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US missile hits civilians in Kabul after Taliban airport attack

Taliban forces had targeted the plane of the US secretary of defense, who was visiting Afghanistan's president. One US missile malfunctioned in the response.

Helicopter flies over Kabul international airport in Afghanistan

A helicopter patrols after the attack on Kabul airport

A US missile injured an undisclosed number of civilians in Kabul after Taliban militants failed in their attempt to reportedly strike the plane of US defense secretary James Mattis near Kabul international airport on Wednesday.

Taliban fighters detonated suicide vests and fired mortar rounds at the airport, according to NATO and the spokesman for Afghanistan's interior ministry, Najib Danish. Taliban spokesman Zabihullah Mujahid wrote in a tweet that the "target was plane of US Defense Secretary Mattis." Mattis's plane was not damaged in the attack.

US troops aided Afghan special forces attempting to repel the attack by firing missiles at the Taliban militants. But in a statement, NATO said one of the missiles malfunctioned, "causing several casualties."

NATO did not say how many people were wounded by the missile, but added it "deeply regrets the harm to non-combatants." It said it would immediately investigate the circumstances of the attack and what caused the missile to malfunction.

Danish said one civilian was killed and 11 others injured in the initial attack. Four Taliban fighters were killed in a subsequent gun battle with Afghan special forces.

Mattis and NATO's secretary general, Jens Stoltenberg, were meeting with Afghan President Ashraf Ghani at the time to discuss a US-led NATO mission to bolster Afghanistan's military to allow NATO forces to eventually withdraw from the country.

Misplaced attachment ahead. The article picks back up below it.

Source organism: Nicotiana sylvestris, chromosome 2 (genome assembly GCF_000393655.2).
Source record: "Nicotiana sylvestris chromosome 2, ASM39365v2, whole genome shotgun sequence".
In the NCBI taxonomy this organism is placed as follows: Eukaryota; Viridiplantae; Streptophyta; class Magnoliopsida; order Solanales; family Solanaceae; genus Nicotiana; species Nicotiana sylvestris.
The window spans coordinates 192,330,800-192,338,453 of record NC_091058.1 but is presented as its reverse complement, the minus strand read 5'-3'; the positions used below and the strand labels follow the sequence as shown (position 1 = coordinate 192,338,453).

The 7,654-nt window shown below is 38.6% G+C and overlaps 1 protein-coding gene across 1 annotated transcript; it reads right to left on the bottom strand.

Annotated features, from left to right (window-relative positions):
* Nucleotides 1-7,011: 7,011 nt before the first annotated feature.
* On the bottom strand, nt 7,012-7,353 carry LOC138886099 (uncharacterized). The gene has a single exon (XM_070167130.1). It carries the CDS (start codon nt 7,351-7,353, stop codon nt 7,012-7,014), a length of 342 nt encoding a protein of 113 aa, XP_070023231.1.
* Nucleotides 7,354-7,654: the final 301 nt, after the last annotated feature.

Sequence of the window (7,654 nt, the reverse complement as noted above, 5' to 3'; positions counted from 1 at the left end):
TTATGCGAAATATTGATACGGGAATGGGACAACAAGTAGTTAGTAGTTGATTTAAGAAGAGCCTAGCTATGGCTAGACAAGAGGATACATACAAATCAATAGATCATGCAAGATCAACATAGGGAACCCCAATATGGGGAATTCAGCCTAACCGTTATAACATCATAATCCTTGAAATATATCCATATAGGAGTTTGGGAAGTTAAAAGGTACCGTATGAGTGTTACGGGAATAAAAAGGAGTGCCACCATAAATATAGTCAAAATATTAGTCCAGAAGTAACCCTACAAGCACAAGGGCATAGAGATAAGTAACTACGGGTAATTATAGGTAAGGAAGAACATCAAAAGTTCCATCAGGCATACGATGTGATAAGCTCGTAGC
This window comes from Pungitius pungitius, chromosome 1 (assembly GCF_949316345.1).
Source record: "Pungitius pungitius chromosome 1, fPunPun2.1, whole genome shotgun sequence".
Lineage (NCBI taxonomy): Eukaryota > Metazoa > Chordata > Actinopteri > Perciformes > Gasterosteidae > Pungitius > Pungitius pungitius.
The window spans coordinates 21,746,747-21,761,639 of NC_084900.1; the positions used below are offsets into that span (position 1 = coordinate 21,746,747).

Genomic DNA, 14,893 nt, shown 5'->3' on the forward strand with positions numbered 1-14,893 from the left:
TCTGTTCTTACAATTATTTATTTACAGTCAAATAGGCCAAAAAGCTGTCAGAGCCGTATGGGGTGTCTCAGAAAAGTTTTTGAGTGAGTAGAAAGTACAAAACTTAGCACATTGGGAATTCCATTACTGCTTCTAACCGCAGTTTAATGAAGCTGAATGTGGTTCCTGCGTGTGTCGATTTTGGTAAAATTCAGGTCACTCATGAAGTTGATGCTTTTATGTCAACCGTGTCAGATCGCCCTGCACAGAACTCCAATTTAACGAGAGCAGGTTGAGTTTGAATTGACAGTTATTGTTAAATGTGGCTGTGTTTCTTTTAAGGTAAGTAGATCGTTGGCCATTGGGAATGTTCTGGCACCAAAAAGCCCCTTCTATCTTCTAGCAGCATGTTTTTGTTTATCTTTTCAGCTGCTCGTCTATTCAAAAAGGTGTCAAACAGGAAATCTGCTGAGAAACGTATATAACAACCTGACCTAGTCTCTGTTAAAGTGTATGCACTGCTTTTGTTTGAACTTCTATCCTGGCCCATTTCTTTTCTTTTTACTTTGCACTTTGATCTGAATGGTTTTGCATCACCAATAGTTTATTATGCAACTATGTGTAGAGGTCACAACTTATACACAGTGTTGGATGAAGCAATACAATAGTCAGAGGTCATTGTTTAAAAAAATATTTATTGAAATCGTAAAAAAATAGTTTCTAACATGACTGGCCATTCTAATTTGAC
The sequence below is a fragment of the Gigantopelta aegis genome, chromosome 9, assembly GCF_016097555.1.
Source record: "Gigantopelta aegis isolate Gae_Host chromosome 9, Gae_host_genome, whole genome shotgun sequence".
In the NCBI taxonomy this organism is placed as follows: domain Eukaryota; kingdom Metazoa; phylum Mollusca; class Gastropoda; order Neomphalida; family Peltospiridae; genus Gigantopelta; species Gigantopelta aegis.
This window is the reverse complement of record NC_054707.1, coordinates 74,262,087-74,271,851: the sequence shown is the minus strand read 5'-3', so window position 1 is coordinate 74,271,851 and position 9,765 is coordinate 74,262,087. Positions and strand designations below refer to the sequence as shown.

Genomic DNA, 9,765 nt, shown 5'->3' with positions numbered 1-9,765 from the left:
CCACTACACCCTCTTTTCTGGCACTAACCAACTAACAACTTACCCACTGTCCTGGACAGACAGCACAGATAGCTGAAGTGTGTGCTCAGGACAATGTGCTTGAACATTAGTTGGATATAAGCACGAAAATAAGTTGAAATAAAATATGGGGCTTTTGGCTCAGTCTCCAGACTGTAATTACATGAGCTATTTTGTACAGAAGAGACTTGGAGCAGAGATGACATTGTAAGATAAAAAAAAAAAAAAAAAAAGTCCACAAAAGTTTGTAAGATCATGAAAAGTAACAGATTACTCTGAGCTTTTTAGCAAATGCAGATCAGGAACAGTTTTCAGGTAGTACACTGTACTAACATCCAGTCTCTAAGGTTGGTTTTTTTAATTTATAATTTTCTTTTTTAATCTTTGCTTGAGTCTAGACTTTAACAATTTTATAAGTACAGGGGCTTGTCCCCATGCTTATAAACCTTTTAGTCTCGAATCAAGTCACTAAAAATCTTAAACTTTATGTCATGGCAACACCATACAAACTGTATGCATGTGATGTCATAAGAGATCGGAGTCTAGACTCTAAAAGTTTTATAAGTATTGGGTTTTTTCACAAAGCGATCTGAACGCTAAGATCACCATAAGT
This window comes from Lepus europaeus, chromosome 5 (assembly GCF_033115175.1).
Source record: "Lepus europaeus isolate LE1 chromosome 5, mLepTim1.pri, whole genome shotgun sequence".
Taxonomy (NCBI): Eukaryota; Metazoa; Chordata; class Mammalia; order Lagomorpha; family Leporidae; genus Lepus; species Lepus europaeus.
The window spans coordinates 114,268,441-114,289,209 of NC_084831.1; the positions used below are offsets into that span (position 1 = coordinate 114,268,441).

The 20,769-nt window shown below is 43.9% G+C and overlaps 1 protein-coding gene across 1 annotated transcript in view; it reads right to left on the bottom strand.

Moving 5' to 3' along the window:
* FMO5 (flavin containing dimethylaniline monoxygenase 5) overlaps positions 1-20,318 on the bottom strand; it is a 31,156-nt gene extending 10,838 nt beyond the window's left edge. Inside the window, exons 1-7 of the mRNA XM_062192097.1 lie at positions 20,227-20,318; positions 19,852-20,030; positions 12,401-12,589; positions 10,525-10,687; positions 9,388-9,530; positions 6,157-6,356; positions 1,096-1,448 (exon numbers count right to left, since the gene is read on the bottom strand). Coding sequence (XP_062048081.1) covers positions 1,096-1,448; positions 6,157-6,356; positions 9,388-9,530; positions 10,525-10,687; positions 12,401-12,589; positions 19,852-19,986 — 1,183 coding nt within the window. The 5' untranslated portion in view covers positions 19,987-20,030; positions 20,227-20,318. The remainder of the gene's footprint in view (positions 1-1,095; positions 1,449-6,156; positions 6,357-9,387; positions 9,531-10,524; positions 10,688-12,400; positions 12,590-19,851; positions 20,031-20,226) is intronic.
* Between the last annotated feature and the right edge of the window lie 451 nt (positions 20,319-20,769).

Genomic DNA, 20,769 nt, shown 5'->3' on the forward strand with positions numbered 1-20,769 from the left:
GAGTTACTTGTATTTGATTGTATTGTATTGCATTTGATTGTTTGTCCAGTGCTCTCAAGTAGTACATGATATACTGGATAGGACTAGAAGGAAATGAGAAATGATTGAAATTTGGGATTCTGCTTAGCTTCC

Mattis and Stoltenberg denounced the attack at a joint press conference after the meeting. "We will not abandon Afghanistan to a merciless enemy trying to kill its way to power," Mattis said.

Both men also pledged continued US and NATO support to the Afghan government as it struggles to fight back a Taliban insurgency that has resulted in a stalemate. Stoltenberg said NATO would continue giving Afghan security forces $1 billion (850 million euros) each year.

As part of US President Donald Trump's new Afghanistan strategy, Mattis announced in mid-September that the US was sending an additional 3,000 soldiers to Afghanistan on top of the existing 11,000 US and 5,000 troops from other NATO countries that are already stationed in the country.

amp/rc (AP, Reuters, AFP)

James Mattis, Jens Stoltenberg and president Ashraf Ghani

US defense secretary James Mattis was meeting with NATO Secretary- General Jens Stoltenberg and Afghan President Ashraf Ghani during the attack

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